Fast pow()


#1

I’m currently working on a project that uses pow in its DSP maths, and I want to make sure it’s fast. I’ve found dsp::FastMathApproximations, but it doesn’t include pow.

https://docs.juce.com/master/structdsp_1_1FastMathApproximations.html

I’ve also found some fast approximation equations online at https://martin.ankerl.com/2012/01/25/optimized-approximative-pow-in-c-and-cpp/.

The equations are

// 4.2 times as fast as normal pow
inline double fastPow(double a, double b) {
  union {
    double d;
    int x[2];
  } u = { a };
  u.x[1] = (int)(b * (u.x[1] - 1072632447) + 1072632447);
  u.x[0] = 0;
  return u.d;
}

~and~

// 3.3 times as fast as normal pow
// should be much more precise with large b
inline double fastPrecisePow(double a, double b) {
  // calculate approximation with fraction of the exponent
  int e = (int) b;
  union {
    double d;
    int x[2];
  } u = { a };
  u.x[1] = (int)((b - e) * (u.x[1] - 1072632447) + 1072632447);
  u.x[0] = 0;

  // exponentiation by squaring with the exponent's integer part
  // double r = u.d makes everything much slower, not sure why
  double r = 1.0;
  while (e) {
    if (e & 1) {
      r *= a;
    }
    a *= a;
    e >>= 1;
  }

  return r * u.d;
}

Does anyone here have any experience with fast pow? What are your thoughts?


#2


#3

Well, there’s exp(): https://docs.juce.com/master/structdsp_1_1FastMathApproximations.html#a5b300b4425df20821f40d05669deea4b


#4

I’l not sure what exp() is, but given it only takes one argument, I think it might be something else.


#5

exp(x) = e^x and by adjusting x you can calculate y^z with help of exp(). So depending on your desired base or exponent, that might be useful :slight_smile:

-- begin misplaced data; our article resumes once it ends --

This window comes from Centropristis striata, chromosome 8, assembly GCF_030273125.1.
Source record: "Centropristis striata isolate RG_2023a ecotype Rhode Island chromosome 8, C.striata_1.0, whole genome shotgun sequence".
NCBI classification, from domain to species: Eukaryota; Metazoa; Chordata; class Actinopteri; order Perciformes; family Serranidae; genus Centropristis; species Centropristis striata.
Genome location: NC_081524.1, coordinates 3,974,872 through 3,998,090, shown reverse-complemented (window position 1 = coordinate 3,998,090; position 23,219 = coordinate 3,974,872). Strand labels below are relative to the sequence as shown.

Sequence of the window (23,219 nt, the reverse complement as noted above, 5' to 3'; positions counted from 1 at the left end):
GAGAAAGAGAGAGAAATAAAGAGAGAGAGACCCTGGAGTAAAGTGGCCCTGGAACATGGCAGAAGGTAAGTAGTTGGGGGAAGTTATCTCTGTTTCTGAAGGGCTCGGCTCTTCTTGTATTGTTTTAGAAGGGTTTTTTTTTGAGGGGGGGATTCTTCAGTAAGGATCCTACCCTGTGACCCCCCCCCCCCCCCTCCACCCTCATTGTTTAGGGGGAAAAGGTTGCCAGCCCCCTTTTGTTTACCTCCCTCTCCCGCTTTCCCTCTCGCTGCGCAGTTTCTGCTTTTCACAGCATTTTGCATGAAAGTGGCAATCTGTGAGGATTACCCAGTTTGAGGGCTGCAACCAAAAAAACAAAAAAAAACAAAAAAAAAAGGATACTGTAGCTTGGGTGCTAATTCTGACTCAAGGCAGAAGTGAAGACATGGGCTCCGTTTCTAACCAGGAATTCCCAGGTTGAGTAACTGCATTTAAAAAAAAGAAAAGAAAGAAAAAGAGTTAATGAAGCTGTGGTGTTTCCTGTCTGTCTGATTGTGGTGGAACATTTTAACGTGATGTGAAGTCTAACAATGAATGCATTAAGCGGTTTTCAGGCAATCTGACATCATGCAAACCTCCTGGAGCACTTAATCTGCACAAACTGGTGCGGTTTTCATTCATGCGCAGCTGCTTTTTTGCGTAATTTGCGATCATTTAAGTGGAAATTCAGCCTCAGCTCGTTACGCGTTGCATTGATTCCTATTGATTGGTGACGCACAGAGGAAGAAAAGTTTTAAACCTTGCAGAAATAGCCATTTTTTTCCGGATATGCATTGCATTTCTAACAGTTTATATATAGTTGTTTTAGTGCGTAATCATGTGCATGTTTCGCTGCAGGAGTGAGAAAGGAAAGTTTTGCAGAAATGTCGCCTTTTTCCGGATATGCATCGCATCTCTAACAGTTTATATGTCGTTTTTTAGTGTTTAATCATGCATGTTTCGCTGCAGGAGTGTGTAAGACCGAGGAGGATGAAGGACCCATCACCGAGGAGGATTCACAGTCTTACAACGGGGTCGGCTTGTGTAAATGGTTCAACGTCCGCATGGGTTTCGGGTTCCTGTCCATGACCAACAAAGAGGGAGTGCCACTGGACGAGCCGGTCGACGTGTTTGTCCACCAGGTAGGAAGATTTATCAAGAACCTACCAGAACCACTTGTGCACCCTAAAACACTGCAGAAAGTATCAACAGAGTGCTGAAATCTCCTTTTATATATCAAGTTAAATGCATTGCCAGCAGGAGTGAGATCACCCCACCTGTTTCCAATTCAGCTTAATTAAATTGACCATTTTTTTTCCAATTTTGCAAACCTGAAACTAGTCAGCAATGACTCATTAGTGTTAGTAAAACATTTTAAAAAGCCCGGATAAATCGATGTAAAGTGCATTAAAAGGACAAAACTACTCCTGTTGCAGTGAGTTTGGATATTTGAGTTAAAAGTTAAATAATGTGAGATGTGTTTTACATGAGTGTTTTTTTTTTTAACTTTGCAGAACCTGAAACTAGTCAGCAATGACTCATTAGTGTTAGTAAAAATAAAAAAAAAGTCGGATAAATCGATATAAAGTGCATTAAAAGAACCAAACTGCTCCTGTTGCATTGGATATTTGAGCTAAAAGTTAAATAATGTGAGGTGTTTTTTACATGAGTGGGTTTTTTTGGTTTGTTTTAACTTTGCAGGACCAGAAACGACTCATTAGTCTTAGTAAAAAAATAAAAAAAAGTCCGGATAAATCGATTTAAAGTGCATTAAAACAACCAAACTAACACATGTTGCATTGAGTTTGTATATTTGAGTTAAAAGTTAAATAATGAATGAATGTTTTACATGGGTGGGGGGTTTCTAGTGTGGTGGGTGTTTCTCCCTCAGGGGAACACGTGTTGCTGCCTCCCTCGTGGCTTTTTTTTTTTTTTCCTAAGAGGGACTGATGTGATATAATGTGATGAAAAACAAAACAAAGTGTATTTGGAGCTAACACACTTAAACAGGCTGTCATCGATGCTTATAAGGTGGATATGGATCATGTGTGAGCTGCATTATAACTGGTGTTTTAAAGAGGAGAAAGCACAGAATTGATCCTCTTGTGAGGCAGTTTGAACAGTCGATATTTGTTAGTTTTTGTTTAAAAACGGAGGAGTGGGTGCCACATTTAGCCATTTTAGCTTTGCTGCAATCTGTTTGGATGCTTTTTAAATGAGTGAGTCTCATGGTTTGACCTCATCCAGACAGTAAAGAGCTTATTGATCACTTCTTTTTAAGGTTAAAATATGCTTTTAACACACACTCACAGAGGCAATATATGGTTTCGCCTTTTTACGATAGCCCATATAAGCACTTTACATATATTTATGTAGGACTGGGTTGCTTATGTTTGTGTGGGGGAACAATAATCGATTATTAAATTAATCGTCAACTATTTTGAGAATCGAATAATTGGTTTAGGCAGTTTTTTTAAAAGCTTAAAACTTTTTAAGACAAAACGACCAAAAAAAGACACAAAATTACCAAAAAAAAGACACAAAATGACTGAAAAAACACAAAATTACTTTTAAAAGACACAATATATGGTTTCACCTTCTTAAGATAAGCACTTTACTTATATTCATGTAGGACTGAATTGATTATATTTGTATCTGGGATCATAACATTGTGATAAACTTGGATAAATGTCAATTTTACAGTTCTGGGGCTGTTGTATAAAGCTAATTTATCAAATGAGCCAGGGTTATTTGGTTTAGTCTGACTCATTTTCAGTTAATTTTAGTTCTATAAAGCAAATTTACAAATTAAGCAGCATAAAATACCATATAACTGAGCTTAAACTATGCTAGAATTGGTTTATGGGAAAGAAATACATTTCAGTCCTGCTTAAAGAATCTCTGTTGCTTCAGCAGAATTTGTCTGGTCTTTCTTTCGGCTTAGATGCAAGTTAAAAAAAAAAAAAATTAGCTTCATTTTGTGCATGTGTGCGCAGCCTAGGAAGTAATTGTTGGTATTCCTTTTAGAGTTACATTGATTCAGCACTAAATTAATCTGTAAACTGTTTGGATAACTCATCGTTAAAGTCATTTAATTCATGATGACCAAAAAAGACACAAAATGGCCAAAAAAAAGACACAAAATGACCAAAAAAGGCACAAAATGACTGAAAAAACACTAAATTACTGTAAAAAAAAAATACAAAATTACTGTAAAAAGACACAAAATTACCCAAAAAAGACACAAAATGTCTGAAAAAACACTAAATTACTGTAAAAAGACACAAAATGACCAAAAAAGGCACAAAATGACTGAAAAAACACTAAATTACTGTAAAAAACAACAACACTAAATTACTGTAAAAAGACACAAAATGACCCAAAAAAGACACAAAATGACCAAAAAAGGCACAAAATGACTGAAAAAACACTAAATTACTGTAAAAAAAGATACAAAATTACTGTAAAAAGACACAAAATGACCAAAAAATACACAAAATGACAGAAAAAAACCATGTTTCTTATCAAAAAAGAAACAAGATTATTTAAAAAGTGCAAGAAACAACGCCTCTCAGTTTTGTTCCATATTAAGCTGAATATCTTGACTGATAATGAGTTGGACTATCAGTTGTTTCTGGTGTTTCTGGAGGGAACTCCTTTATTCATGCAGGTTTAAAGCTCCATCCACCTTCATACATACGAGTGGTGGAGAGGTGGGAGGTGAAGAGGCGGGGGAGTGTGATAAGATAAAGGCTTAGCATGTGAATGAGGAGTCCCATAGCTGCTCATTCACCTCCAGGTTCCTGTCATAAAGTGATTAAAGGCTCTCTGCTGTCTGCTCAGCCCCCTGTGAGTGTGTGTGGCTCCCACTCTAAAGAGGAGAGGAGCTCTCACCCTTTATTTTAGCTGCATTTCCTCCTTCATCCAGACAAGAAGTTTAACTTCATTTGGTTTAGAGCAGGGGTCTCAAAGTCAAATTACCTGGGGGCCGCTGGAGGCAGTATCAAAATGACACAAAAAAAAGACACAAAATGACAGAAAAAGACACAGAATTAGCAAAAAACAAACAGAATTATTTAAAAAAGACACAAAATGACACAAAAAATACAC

#6

Oh, neat! Unfortunately my range of values is from 0.001 to 1000, so I don’t think the -6 to +4 would be very happy about that. But I’m going to keep this in my back pocket.

I suppose you also just gave me an answer, which is that it’s probably not very likely to be using such a wide range of values.


#7

To elaborate: pow(x, y) = exp(ln(x) * y)
Edit: to elaborate a little more: in case your base x is constant, you can calculate ´ln(x)´ once and just scale your exponent y with it and calculate the result using the exp approximation.


#8

I’m using fmath for exp and log, it’s a little bit less precise than std, but close enough to svml everywhere AFAIK. Last time I used these to replace pow, I gain a factor of 7 between them.


#9

I don’t know what svml is, but if it works for you, it’ll probably work for me.


#10

Small Vector Math Library, it’s one of Intel’s fast math libraries (lesser known than MKL).